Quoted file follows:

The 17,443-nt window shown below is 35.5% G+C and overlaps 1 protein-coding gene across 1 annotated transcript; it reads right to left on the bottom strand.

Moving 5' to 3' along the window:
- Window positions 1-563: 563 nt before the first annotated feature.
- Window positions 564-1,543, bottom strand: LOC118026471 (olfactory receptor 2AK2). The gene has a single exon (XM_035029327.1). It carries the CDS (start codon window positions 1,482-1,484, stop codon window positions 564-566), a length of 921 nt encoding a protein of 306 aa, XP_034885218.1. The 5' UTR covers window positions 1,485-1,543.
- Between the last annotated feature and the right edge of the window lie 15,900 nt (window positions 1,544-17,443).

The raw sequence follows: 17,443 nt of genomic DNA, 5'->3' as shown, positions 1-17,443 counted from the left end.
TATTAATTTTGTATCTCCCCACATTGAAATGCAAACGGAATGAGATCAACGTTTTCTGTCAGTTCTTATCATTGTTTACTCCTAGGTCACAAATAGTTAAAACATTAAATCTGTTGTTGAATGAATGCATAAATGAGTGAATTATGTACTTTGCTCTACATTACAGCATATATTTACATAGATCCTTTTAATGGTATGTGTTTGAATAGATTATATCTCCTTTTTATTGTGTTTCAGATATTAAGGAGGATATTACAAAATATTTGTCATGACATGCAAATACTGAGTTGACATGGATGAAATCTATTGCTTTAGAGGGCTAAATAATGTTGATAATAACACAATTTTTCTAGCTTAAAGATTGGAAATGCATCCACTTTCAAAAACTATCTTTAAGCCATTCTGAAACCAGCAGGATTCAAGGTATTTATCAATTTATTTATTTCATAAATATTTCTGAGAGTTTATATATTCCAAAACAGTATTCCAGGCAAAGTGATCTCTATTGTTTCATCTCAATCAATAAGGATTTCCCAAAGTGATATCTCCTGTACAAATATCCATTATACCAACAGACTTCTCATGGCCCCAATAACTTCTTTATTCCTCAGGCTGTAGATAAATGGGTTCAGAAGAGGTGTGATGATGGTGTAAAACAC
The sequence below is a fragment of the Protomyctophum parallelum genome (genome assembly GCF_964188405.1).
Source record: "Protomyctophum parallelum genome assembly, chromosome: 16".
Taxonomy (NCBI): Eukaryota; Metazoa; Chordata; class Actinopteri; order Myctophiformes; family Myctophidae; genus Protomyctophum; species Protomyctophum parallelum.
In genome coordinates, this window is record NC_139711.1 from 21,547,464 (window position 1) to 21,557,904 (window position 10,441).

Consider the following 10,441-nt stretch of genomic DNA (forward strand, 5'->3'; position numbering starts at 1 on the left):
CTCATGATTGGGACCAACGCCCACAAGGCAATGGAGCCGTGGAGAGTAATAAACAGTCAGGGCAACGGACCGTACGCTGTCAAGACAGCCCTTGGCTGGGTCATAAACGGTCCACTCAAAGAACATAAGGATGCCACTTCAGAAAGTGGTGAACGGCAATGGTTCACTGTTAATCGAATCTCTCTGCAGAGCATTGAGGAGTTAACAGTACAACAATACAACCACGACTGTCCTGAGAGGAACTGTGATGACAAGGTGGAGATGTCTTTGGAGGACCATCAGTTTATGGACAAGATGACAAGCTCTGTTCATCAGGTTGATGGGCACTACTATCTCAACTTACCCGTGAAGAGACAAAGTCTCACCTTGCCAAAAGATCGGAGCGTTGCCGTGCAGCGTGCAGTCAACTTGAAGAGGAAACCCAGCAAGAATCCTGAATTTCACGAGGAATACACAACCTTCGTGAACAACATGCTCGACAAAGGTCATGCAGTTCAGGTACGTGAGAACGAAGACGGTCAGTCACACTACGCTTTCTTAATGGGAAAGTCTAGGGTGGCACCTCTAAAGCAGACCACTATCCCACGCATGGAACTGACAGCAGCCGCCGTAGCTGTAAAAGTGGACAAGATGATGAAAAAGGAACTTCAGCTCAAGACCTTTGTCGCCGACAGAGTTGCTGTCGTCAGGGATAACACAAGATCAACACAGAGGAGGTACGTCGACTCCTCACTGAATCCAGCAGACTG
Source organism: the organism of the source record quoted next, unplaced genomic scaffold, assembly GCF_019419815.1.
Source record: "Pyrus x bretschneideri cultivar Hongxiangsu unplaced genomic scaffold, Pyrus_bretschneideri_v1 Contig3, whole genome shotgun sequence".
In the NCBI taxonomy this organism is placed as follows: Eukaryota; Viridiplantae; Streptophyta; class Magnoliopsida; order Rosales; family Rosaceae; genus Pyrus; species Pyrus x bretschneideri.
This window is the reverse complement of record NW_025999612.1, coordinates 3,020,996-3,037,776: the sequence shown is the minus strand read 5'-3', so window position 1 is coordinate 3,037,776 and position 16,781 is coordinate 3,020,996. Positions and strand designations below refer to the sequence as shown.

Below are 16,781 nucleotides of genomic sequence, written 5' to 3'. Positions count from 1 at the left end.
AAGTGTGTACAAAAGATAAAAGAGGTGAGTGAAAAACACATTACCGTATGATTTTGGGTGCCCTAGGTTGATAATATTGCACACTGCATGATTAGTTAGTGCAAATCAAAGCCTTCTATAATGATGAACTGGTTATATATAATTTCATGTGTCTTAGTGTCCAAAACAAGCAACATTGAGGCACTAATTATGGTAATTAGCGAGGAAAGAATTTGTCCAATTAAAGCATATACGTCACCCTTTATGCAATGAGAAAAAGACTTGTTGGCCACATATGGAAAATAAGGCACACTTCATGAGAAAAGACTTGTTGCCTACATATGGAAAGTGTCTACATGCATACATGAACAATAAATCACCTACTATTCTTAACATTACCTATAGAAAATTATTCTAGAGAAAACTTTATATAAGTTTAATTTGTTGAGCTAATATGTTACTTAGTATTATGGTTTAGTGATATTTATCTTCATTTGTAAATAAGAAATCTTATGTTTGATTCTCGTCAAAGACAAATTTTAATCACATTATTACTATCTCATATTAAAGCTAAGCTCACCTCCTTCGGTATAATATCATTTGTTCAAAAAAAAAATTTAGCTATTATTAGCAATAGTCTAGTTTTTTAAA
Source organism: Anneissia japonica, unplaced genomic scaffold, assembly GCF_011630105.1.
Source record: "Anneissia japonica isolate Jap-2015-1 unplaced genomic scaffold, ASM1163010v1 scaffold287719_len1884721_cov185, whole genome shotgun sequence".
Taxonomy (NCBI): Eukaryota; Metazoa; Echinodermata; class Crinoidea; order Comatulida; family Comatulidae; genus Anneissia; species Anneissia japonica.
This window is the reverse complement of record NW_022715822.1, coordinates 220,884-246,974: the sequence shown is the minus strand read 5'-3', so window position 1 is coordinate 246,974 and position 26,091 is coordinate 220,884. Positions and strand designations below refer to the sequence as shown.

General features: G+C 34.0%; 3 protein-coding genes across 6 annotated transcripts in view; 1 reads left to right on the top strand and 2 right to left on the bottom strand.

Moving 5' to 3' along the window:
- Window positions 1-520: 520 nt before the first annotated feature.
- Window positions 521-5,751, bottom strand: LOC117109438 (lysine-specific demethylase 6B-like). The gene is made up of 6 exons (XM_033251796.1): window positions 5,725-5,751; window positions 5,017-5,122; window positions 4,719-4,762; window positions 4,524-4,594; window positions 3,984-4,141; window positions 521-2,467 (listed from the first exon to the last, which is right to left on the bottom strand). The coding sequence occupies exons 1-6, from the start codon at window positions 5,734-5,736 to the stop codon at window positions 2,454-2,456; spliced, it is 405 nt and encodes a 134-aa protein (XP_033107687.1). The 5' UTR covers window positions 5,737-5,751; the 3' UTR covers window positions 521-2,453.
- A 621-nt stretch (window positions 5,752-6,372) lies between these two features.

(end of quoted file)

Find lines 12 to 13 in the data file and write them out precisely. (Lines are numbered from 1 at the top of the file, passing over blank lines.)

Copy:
Consider the following 10,441-nt stretch of genomic DNA (forward strand, 5'->3'; position numbering starts at 1 on the left):
CTCATGATTGGGACCAACGCCCACAAGGCAATGGAGCCGTGGAGAGTAATAAACAGTCAGGGCAACGGACCGTACGCTGTCAAGACAGCCCTTGGCTGGGTCATAAACGGTCCACTCAAAGAACATAAGGATGCCACTTCAGAAAGTGGTGAACGGCAATGGTTCACTGTTAATCGAATCTCTCTGCAGAGCATTGAGGAGTTAACAGTACAACAATACAACCACGACTGTCCTGAGAGGAACTGTGATGACAAGGTGGAGATGTCTTTGGAGGACCATCAGTTTATGGACAAGATGACAAGCTCTGTTCATCAGGTTGATGGGCACTACTATCTCAACTTACCCGTGAAGAGACAAAGTCTCACCTTGCCAAAAGATCGGAGCGTTGCCGTGCAGCGTGCAGTCAACTTGAAGAGGAAACCCAGCAAGAATCCTGAATTTCACGAGGAATACACAACCTTCGTGAACAACATGCTCGACAAAGGTCATGCAGTTCAGGTACGTGAGAACGAAGACGGTCAGTCACACTACGCTTTCTTAATGGGAAAGTCTAGGGTGGCACCTCTAAAGCAGACCACTATCCCACGCATGGAACTGACAGCAGCCGCCGTAGCTGTAAAAGTGGACAAGATGATGAAAAAGGAACTTCAGCTCAAGACCTTTGTCGCCGACAGAGTTGCTGTCGTCAGGGATAACACAAGATCAACACAGAGGAGGTACGTCGACTCCTCACTGAATCCAGCAGACTG